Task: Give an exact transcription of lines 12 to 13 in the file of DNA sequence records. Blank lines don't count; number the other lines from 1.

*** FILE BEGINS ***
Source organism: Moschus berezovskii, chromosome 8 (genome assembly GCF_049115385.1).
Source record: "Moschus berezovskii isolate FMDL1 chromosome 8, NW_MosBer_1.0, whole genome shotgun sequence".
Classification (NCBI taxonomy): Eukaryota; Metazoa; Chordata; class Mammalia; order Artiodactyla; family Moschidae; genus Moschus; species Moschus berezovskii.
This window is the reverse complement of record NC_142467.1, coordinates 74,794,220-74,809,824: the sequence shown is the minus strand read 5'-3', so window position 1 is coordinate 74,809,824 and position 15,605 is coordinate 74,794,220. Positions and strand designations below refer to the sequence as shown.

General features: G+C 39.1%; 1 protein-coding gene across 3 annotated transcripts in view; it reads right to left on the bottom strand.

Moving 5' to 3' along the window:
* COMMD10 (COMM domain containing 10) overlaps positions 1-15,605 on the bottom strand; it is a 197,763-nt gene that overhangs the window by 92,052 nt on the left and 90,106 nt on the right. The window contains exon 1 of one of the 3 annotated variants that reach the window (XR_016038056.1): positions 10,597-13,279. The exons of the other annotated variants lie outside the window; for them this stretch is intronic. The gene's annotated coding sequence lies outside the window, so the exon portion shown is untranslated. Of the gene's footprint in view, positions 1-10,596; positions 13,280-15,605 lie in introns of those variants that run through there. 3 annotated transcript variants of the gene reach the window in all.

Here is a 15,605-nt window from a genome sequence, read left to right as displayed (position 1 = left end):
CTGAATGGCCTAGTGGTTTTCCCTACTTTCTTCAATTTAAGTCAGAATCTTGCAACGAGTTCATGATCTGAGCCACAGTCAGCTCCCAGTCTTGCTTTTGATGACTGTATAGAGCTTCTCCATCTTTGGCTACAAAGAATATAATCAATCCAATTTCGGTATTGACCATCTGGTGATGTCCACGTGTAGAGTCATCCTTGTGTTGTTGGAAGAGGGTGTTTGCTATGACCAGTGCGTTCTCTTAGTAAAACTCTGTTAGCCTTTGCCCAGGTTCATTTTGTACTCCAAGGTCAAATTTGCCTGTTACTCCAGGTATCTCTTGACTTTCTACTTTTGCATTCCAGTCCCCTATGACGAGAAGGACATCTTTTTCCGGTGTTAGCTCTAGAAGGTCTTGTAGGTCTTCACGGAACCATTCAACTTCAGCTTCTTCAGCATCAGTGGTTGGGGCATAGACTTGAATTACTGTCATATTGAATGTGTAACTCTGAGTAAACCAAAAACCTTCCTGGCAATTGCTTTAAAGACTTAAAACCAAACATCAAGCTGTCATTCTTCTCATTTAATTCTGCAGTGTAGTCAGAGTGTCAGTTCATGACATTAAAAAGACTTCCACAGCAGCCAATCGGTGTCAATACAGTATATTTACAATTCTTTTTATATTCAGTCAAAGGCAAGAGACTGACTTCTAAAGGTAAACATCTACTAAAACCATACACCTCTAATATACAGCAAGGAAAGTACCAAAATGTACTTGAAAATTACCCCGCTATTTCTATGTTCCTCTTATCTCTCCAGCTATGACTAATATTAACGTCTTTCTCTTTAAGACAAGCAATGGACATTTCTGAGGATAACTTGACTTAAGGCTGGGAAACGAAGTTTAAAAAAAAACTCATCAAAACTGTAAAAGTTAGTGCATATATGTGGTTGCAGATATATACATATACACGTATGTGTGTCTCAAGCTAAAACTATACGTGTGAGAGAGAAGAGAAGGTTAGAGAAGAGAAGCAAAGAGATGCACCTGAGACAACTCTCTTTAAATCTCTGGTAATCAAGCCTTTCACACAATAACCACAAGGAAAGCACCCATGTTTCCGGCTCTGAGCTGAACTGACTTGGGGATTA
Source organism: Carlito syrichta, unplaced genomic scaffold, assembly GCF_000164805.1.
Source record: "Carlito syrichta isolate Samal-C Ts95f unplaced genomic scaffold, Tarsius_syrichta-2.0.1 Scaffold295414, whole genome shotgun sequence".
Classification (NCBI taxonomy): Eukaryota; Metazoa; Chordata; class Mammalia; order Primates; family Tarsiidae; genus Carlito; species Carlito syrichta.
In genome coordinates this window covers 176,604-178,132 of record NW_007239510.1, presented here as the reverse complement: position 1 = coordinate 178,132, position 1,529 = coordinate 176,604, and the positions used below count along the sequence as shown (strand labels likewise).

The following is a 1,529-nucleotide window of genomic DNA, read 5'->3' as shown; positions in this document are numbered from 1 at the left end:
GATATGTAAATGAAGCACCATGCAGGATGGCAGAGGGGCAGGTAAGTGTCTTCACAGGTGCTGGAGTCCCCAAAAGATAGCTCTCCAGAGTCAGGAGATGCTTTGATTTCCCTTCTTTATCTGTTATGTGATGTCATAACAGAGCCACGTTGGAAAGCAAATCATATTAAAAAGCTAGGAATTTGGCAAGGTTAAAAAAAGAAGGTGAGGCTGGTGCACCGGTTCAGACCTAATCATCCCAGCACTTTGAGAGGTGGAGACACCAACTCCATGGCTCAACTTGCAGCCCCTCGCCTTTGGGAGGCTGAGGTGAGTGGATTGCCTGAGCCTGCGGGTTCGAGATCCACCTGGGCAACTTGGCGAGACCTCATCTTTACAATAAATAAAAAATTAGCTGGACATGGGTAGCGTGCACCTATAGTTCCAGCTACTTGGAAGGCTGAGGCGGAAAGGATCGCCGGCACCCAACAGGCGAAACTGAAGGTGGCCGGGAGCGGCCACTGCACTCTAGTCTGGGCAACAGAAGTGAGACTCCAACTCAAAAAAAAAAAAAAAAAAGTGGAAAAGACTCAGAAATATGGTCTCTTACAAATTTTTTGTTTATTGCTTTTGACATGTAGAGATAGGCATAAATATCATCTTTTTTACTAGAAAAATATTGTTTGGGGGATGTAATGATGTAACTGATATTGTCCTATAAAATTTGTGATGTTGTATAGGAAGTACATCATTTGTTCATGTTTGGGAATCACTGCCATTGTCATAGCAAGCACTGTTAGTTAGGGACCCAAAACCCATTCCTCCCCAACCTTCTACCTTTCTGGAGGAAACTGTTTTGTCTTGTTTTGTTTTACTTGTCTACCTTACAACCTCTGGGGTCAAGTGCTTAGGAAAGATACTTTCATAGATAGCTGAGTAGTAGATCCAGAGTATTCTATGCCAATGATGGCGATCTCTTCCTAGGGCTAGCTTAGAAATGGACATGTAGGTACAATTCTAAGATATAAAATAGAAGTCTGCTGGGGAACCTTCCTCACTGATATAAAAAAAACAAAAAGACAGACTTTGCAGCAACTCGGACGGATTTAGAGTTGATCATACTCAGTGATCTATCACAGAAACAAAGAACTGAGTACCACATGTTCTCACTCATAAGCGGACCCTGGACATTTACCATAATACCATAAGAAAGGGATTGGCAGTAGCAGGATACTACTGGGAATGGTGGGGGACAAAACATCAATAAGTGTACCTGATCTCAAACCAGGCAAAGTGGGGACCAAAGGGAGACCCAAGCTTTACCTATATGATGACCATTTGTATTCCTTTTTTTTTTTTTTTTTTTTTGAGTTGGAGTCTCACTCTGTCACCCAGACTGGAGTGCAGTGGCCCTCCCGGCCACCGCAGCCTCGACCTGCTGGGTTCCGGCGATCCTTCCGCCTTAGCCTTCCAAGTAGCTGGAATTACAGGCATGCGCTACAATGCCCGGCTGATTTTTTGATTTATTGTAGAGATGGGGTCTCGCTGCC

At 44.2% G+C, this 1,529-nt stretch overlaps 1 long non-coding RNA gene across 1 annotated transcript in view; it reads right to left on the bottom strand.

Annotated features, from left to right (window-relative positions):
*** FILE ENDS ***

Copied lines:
Classification (NCBI taxonomy): Eukaryota; Metazoa; Chordata; class Mammalia; order Primates; family Tarsiidae; genus Carlito; species Carlito syrichta.
In genome coordinates this window covers 176,604-178,132 of record NW_007239510.1, presented here as the reverse complement: position 1 = coordinate 178,132, position 1,529 = coordinate 176,604, and the positions used below count along the sequence as shown (strand labels likewise).